By Héctor Pereira y Jorge Gil Ángel
Ureña/Cucuta, Sep 26 (EFE).- Cargo transport across the border between Venezuela and Colombia resumed Monday after seven years of closure, giving hope to residents near the border that things will go back to normal.
But although authorities trust that the reopening of cargo traffic between the countries will bring economic benefits to regions that have been heavily affected by the closure, many citizens remain skeptical, with little information out there.
“We are mainly waiting for the comeback of the transportation, (…) for all of the people, especially for the children that cross at 4am,” Jose Rafael Salas, who lives on the Venezuelan side of the border and needs to travel to Cucuta in Colombia three times a week for work, tells Efe.
The first step for the reopening of the border was the removal of containers that blocked the international bridges Simon Bolivar and Francisco de Paula Santander, as well as reorganizing and embellishing the checkpoints.
The changes have brought a positive energy at the border, but there is still a lot to be done.
The bridge of Tienditas, which was finished in 2016 but was never operational, is still blocked with containers placed by Nicolas Maduro’s government in 2019 to prevent the entry of humanitarian aid.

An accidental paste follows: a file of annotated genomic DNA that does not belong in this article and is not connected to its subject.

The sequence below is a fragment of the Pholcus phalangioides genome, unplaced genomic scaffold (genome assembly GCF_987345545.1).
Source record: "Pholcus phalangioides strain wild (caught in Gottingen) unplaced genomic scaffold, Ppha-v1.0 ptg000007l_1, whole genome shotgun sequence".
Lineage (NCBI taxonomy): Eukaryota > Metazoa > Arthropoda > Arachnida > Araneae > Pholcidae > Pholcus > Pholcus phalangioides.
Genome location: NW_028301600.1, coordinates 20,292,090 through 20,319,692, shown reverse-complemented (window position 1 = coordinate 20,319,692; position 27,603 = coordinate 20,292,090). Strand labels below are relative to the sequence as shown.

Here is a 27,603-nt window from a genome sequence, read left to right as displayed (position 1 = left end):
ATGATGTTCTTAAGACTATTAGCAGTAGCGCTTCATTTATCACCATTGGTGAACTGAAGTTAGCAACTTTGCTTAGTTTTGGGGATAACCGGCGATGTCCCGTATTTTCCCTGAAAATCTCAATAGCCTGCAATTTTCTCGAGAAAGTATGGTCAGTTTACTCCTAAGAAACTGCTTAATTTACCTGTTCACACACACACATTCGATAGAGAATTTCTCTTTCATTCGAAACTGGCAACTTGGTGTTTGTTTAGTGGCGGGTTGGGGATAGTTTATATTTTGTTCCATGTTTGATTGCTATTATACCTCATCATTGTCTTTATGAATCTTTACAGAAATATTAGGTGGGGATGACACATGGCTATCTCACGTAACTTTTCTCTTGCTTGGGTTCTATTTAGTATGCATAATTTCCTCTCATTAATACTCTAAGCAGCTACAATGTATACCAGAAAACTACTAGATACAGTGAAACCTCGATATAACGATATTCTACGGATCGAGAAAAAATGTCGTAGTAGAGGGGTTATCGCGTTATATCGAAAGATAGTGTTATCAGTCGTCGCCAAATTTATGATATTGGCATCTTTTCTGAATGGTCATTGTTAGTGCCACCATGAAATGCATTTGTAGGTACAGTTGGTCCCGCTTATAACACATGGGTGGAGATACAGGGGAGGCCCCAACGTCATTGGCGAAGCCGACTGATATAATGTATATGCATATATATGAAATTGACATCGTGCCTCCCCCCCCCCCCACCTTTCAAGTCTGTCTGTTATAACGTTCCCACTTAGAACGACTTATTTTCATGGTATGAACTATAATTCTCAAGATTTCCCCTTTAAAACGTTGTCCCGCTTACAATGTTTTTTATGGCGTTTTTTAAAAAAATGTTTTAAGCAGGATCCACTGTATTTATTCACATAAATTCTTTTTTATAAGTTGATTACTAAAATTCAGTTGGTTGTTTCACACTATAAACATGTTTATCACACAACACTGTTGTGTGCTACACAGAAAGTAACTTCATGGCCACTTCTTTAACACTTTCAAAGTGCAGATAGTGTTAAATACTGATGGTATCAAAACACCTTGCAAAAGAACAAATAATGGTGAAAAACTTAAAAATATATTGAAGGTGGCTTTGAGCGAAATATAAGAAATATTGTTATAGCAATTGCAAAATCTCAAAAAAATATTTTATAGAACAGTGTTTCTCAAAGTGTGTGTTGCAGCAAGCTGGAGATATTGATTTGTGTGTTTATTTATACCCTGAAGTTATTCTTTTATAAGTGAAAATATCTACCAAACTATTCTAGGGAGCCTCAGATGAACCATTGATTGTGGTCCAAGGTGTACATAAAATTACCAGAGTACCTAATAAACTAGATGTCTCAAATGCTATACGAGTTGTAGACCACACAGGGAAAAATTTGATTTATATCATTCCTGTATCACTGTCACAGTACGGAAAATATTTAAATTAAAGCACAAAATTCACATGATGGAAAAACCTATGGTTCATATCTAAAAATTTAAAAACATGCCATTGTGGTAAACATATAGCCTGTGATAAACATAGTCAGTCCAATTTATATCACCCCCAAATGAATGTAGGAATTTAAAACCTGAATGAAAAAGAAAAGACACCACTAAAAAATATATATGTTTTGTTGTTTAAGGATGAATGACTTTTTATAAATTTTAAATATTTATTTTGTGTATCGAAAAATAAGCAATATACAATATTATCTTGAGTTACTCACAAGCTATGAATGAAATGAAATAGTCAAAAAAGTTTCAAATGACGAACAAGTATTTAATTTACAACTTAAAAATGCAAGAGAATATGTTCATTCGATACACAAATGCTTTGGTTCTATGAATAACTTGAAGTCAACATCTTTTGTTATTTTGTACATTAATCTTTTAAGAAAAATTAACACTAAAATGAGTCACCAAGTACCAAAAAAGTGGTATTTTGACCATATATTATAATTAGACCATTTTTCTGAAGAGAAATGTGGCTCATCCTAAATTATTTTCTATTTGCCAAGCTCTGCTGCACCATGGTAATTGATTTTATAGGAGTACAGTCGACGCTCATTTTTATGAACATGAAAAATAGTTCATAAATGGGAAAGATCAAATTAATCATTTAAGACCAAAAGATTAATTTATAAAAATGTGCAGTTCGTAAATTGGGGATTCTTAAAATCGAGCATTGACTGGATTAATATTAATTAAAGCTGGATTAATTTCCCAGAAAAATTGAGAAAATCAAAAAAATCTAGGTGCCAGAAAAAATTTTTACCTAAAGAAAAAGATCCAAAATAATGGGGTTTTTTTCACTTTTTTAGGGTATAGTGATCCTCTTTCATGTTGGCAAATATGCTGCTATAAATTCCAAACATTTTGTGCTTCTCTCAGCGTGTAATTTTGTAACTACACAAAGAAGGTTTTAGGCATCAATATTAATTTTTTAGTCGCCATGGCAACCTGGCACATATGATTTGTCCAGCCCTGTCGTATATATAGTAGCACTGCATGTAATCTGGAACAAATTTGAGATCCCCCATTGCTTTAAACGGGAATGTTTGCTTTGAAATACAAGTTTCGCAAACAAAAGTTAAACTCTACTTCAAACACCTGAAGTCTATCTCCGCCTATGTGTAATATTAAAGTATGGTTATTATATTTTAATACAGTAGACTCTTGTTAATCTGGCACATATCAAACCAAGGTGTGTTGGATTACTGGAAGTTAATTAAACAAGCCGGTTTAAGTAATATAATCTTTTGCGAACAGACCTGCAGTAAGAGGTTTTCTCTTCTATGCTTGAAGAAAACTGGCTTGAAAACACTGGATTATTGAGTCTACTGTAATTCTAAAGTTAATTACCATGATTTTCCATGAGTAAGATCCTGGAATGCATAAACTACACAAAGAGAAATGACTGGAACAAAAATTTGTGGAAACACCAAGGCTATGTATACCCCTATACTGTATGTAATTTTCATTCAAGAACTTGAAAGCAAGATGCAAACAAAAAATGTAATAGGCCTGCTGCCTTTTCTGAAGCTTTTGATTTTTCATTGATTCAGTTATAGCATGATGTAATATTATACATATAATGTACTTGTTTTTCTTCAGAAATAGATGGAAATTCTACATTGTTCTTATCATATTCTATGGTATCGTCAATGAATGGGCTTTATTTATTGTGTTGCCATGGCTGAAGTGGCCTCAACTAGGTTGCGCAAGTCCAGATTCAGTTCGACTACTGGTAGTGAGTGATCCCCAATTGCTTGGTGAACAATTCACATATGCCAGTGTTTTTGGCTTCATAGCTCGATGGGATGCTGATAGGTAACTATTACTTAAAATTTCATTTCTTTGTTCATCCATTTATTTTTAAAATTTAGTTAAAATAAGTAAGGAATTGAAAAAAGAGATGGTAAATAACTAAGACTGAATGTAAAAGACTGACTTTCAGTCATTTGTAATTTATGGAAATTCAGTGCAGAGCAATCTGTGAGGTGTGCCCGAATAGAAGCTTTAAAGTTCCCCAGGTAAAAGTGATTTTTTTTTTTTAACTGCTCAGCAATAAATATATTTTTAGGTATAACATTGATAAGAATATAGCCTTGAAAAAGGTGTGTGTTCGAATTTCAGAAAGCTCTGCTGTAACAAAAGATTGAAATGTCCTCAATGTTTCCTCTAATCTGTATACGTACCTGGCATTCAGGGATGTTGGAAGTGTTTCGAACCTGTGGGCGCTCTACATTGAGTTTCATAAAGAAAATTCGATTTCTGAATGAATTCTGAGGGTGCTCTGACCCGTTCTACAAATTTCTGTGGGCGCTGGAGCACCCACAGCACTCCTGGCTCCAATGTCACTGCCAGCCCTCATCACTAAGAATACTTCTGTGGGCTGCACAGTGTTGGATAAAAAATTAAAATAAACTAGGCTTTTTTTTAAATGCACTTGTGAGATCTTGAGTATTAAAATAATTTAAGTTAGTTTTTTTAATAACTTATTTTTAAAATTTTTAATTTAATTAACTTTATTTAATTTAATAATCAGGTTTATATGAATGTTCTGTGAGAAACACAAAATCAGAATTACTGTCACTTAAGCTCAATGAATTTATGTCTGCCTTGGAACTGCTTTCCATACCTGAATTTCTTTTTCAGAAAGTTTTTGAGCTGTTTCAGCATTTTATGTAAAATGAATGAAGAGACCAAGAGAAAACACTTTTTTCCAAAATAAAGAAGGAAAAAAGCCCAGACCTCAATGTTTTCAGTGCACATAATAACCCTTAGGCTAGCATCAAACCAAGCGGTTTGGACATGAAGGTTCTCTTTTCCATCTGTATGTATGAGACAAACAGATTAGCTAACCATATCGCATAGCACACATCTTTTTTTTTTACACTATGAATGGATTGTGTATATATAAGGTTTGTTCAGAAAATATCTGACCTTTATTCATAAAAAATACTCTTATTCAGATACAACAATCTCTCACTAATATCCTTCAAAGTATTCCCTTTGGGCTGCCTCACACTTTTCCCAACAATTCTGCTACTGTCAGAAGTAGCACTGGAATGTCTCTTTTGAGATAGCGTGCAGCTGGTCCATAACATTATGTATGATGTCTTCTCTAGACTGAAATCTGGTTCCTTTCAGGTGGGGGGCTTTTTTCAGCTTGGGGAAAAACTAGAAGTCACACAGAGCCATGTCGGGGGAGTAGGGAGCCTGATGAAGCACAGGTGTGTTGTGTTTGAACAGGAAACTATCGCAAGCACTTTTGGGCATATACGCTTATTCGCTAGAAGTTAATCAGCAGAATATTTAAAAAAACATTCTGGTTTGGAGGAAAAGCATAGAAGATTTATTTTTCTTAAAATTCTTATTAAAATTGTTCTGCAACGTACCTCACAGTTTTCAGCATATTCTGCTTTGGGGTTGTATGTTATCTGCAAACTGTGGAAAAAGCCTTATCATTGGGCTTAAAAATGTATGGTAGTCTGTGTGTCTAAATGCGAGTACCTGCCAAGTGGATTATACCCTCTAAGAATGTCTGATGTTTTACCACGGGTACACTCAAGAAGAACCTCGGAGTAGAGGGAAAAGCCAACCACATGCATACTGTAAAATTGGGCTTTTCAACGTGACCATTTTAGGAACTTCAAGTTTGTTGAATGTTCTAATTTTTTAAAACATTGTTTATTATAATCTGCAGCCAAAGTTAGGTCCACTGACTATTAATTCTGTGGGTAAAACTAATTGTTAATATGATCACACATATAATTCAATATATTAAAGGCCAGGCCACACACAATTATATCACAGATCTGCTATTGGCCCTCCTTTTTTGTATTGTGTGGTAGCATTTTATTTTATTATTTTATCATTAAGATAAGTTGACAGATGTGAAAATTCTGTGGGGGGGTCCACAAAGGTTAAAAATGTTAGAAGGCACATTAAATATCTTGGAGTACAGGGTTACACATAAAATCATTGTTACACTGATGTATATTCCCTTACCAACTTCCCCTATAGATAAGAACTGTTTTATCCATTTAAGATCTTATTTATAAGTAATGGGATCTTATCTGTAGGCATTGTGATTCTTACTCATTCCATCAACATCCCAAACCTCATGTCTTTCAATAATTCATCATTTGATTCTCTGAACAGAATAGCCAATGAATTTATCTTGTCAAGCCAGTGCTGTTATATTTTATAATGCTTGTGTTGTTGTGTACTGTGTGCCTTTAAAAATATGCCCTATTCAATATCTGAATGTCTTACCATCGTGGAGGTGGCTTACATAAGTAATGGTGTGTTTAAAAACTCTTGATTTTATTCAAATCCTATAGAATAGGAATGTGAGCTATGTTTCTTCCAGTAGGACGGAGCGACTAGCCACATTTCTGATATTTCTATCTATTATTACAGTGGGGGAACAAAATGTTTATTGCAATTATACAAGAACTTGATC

Meanwhile on the Colombian side, the road is still blocked with black tarpaulins and secured by guards and armed military.
In Venezuela, there is as much hope as uncertainty, fueled by the silence of the authorities that have not given any details on the reopening of the border.
“We will avoid the problem of passing through these irregular crossings,” Venezuelan resident, Adrian Cordero, says, adding that he hopes the restoration of the border will allow pedestrians and vehicles to cross safely without having to experience abuse by public officials that frequently ask for money to let people cross the border with merchandise.
“They have told us it will be commercial, but they still haven’t confirmed if they will allow particular cars and motorcycles to pass through. We are expecting good things to come because it has already been seven years, too long,” says a Colombian woman who has lived on the Venezuelan side of the border for ten years. EFE